Transitioning to a Green Economy

Political Economy of Approaches in Small States

image of Transitioning to a Green Economy

While the term ‘green economy’ has been widely used at the international level, very little information exists about what the concept looks like in practice. What are the policies required? What are the challenges of implementation at national level?

This book contains case studies from eight small states that have committed publicly to greening their economies: Botswana, Grenada, Guyana, Jamaica, Mauritius, Nauru, Samoa and Seychelles. It provides insights into the success of various initiatives and highlights how small states themselves are making practical progress on a green economy approach.



The Political Economy of Transitioning to a Green Economy in Samoa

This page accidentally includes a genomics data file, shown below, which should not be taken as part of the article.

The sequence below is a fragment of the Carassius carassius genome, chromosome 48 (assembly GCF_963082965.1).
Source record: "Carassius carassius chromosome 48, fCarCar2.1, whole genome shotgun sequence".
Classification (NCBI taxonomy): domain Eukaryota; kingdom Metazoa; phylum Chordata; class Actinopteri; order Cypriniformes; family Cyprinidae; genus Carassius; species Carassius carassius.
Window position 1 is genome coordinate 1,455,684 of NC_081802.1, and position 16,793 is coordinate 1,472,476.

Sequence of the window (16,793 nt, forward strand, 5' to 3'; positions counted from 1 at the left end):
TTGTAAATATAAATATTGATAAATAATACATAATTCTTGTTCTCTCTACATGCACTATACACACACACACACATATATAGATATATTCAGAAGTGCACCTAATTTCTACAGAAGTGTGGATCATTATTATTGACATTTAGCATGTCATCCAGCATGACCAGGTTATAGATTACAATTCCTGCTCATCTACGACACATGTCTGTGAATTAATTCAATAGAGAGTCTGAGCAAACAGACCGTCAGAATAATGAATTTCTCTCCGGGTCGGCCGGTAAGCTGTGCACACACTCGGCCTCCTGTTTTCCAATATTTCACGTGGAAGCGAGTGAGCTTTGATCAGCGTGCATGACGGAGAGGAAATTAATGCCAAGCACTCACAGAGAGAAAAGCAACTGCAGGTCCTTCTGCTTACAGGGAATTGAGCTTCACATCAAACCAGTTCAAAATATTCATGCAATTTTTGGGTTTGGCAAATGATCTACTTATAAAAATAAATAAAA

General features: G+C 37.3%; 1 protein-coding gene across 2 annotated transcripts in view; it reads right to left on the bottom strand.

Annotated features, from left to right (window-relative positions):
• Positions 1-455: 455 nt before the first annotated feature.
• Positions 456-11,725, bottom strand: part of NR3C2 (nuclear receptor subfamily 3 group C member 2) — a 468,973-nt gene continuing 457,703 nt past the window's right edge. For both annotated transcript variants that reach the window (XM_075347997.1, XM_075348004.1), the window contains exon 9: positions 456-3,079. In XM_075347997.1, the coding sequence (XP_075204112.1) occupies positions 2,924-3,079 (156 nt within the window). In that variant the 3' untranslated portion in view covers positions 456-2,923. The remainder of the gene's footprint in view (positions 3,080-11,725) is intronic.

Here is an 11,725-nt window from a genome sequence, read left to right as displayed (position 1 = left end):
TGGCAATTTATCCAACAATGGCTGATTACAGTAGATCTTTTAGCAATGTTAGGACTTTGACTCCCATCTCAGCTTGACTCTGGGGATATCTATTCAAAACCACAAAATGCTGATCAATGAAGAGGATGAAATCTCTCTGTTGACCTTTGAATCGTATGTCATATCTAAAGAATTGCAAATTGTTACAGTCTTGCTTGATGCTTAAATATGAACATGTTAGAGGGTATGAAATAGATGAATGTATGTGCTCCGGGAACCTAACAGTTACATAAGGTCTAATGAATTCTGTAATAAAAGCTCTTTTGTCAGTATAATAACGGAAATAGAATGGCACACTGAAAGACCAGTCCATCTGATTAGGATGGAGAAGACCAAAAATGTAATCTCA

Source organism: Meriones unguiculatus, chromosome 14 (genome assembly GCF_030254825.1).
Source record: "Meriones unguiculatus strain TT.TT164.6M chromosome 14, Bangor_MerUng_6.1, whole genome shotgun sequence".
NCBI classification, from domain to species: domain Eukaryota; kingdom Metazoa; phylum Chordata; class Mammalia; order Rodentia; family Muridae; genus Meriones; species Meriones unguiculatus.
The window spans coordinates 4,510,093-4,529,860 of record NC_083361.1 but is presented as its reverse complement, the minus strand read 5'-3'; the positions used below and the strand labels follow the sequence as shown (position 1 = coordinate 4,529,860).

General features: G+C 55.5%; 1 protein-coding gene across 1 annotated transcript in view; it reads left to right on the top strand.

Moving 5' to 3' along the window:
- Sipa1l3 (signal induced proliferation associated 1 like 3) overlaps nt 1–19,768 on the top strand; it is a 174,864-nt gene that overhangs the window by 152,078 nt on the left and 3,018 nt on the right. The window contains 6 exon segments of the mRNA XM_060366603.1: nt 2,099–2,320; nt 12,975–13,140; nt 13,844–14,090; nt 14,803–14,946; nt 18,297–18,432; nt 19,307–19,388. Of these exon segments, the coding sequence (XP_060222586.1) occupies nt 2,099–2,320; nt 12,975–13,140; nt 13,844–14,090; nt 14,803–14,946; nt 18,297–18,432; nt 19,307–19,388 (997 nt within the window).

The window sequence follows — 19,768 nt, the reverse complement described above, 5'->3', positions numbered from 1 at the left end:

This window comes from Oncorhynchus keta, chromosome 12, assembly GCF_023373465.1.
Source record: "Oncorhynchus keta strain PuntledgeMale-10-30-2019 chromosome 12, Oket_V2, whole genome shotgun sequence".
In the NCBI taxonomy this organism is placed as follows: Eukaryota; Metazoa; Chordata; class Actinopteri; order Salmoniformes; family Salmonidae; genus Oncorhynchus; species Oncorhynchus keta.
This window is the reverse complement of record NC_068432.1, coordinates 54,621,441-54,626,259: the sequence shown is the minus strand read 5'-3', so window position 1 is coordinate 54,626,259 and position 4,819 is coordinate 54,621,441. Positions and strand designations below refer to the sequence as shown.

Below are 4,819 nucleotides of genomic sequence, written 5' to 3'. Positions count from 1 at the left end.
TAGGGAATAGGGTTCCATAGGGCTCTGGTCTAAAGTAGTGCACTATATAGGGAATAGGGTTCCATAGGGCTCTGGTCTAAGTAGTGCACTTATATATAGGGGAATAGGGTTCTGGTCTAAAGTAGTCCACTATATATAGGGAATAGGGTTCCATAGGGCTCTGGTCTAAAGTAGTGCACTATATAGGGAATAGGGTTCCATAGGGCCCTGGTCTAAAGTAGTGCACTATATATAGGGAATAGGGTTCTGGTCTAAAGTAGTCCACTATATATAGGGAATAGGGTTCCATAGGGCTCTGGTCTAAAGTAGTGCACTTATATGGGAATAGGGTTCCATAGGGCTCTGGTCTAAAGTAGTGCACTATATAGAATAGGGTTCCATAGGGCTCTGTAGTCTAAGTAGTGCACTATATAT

Samoa’s economy was predominantly driven by the export of agricultural products during the German colonisation period from the 1880s, through the New Zealand occupation between 1914 and 1961, to the early stages of Samoa’s independence up until the 1990s. Since the 1990s, agricultural exports have declined and they now only account for less than 10 per cent of the country’s gross domestic product (GDP). The decline in agricultural exports was driven by several factors, including changing export markets, legislative amendments that made it harder to maintain large plantations, the devastating cyclones that besieged the country in 1990 and 1991, and the taro blight of 1993. As the contribution of the agricultural sector decreased, other new industries started to take off, such as the fishing, tourism, manufacturing and tertiary service industries. Additionally, with increasing Samoan emigrant populations residing in American Samoa, New Zealand, Australia, USA and other parts of the world, the remittances contribution to the national economy now fluctuates around 24–25 per cent of GDP (Ministry of Finance [MoF] 2011a).


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